home jobs contact us
Our Clients:
Browse by Sport
Find us on ASAP sports on Facebook ASAP sports on Twitter
ASAP Sports RSS Subscribe to RSS
Click to go to
ASAP Sports e-Brochure View our


June 14, 2013

Dennis Farrell

Dave Keilitz

Damani Leech

Dennis Poppe


BILL COUSINS:テつ Welcome, to our annual State of College Baseball news conference.テつ Let me introduce the folks that are on the podium:テつ Dennis Poppe, from the NCAA, Dave Keilitz, Second Director of the Baseball Coaches Association, heir apparent, Damani Leech, he's going to feel like Gene Bartow in 1976.テつ Dennis Farrell, Big West Conference, and the chairman of the Division I Baseball Committee.テつ I guess, for the last time, Dennis, I'll turn it over to you, and you can lead the organization here.
DENNIS FARRELL:テつ For the first time, I get the last word.テつ I don't get the last word with my family, as you can see, taking care of grandchildren and children, is what it's all about and it's kind of what the College World Series is all about anyway.テつ But, yes, we started this kind of ominous sounding State of College Baseball press conference as an opportunity for some key people in the sport, particularly Dave Keilitz and the Coaches Association, and Dennis as the chair of the Baseball Committee, and Damani and me working for the NCAA, to give you and opportunity to ask some questions.
We've talked to you all enough that I don't know if we've provided any new insight.テつ But this is an opportunity to provide information on other topics, not just championship, but other issues facing us, and look forward to discussing that with you, and more importantly, we look forward to playing in a great 2013 College World Series.テつ Keeping it dry, 17 games, no tornados, and we'll have a great week‑and‑a‑half here.
Anyway, do you want to just go right into questions or anybody want an opening statement?
DAVE KEILITZ:テつ I would like to do so.テつ I've had an opportunity to work with Dennis for over 20 years now when I was chair of the Baseball Committee, and then the last 20 years as executive director of the ABCA.テつ Just like to congratulate him and thank him for what he's done for the game, the college game, and the game of baseball.テつ On behalf of our over 6800 coaching members, we can't thank him enough.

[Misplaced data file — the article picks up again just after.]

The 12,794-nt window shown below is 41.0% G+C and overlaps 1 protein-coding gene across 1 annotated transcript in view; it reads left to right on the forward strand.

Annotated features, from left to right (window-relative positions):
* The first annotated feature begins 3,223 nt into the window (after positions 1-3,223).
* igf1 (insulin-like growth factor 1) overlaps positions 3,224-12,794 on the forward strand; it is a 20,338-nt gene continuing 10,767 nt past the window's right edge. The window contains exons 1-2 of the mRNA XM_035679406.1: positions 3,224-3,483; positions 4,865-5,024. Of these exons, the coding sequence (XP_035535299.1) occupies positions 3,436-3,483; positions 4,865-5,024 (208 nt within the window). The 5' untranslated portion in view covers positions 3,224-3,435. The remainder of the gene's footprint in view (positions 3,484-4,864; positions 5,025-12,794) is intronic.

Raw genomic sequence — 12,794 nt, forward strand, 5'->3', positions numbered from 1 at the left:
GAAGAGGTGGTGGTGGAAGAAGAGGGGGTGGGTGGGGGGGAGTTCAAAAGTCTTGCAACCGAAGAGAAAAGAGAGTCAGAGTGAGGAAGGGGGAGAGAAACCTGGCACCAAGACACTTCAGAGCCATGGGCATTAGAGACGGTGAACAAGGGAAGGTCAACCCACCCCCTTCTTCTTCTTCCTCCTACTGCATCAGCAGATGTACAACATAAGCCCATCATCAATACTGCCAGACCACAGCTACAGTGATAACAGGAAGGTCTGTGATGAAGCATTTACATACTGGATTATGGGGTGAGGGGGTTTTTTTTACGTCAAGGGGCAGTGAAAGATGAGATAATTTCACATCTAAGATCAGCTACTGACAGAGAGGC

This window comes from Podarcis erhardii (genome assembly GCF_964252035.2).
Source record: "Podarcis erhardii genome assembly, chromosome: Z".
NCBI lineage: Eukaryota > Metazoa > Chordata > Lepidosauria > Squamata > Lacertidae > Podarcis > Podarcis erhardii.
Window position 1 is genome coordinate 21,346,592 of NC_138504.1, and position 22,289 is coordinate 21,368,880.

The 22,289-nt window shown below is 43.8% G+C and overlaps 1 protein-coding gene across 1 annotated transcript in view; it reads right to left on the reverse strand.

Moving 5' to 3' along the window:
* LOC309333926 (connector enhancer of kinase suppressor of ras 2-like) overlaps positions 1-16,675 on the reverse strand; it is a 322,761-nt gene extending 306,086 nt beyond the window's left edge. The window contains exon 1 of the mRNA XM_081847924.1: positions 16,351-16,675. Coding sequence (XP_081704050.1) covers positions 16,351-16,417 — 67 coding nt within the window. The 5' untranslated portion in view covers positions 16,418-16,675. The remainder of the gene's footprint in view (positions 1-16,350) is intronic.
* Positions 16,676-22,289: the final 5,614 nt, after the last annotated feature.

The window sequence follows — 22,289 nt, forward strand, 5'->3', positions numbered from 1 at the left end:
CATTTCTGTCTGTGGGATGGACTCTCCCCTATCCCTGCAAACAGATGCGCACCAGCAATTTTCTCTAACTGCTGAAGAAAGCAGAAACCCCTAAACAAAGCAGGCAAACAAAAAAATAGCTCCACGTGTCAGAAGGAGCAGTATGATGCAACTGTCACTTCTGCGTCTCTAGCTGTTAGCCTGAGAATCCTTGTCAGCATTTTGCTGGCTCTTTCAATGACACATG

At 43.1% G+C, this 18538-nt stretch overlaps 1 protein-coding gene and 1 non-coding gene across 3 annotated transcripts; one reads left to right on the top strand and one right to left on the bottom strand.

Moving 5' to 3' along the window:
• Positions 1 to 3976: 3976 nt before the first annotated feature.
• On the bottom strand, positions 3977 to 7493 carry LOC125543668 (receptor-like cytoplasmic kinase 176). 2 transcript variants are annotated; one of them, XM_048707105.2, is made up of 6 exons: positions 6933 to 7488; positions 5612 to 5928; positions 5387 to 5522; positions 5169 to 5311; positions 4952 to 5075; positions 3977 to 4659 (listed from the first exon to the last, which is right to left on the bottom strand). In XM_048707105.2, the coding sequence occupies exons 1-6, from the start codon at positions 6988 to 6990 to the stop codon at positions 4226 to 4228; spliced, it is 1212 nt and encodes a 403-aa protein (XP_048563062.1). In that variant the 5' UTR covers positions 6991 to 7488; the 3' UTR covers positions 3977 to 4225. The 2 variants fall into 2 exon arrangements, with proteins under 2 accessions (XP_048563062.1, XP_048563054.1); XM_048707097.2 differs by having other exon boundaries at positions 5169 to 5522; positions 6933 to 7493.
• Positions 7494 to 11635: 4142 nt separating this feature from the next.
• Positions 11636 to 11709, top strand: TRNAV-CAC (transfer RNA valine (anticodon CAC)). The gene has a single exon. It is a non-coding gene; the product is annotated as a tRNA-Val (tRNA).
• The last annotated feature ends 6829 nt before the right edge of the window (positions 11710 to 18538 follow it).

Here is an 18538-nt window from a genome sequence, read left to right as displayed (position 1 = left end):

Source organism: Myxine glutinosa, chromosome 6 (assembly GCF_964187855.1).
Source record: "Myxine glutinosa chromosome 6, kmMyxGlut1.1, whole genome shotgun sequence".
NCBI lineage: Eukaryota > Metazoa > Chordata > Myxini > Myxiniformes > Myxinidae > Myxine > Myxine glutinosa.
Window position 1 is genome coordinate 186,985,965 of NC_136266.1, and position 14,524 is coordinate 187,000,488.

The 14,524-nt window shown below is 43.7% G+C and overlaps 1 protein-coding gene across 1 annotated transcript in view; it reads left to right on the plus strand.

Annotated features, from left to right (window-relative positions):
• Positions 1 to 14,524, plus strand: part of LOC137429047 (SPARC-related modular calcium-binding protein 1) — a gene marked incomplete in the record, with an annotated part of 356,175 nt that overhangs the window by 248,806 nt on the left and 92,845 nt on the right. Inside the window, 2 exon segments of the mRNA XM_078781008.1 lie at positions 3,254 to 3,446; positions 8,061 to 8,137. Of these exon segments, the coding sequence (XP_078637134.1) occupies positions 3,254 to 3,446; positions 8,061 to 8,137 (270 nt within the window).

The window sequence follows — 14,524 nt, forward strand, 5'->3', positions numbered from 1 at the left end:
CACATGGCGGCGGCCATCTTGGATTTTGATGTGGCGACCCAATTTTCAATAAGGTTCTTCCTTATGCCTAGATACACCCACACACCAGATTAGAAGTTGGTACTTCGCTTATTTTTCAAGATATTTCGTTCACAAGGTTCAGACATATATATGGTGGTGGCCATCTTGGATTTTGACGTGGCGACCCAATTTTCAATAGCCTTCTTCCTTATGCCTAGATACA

I know of no one in college baseball that's done more for our game in the last 20 years than what Denny has.テつ We're going to really miss him, but have also worked closely with Damani the last several years, and if there's anybody close to replacing Denny, it would be Damani.
So congratulations Denny, and congratulations Damani, and thanks again for everything.
DENNIS POPPE:テつ I'd like to echo that as well.テつ I'd like to work with Denny and Damani on three different baseball committees at this point:テつ Baseball Issues Committee, Baseball APR Committee, and now had the privilege of being on the Championship Committee, and I can't imagine what this great event would be, particularly, without Denny.テつ Over the last 26 years who has put his heart and soul into this sport, and has left it in really good hands for Damani.テつ Damani, it's a big challenge for you not to drive the car over of the cliff.テつ But I think, yeah, no pressure at all.
But I do truly think that the sport of baseball, as we'll discuss today is just at an all‑time high in terms of popularity.テつ This great event is, in my mind, the greatest event that the NCAA puts together.テつ Not to diminish from any of the other great events, but this truly represents what's right about collegiate sports, and that's largely due to Denny and Damani.テつ As I say, I've worked with both of them quite closely over the last ten years and cannot imagine what this sport would be without both of their leaderships.テつ So, congratulations, Denny, and good luck, Damani.
DAMANI LEECH:テつ I think it was almost to this day, Denny, ten years ago you called me and said do you want to come work for me, and it took me 3 seconds to tell me where do I sign?テつ And I flew out to the College World Series, caught the end of the Rice‑Stanford Championship, and that was my first College World Series about ten years ago.テつ It's been a tremendous experience.テつ I'm really excited to be in a leadership position to guide this event.テつ I'm humbled by it.テつ Obviously, it's a tremendous, tremendous event and understand the challenge of that being in that role and that responsibility and also look forward to it.テつ And you're right, hopefully I don't drive it off the cliff.
THE MODERATOR:テつ Questions from the audience, please.

Q.テつ Talk about what you saw from college baseball when you took over in this role and what you're seeing now?
DENNIS POPPE:テつ Well, I guess if you look at the numbers and it's not what it's all about, but the attendance of the College World Series, we were averaging about 8000 a night, and now we're at 23,000 plus.テつ But the one constant, and sometimes we always ask about what's changed, and sometimes I'd like to refer to what's been there all the time and that's been the passion of the community of Omaha, and the support for the College World Series.テつ Maybe there were fewer back then, but that's never changed.テつ It's always been the home of the College World Series, and it's always been a continuing thing.
I think our challenge through the years has been to enhance the championship to do what we could to make it contemporary, but don't lose what made it, and I think we've been successful.テつ It has changed.テつ We're in a much different stadium than we were a few years ago, but as my good friend, Mr.Leech, I'll steal his term ‑ it's not the bricks and mortar that make the College World Series; it's the people and young men who play in the game.
Rosenblatt was unique, and this stadium was not going to replace Rosenblatt; it had to earn its own spurs.テつ So I think as far as Omaha, that's it.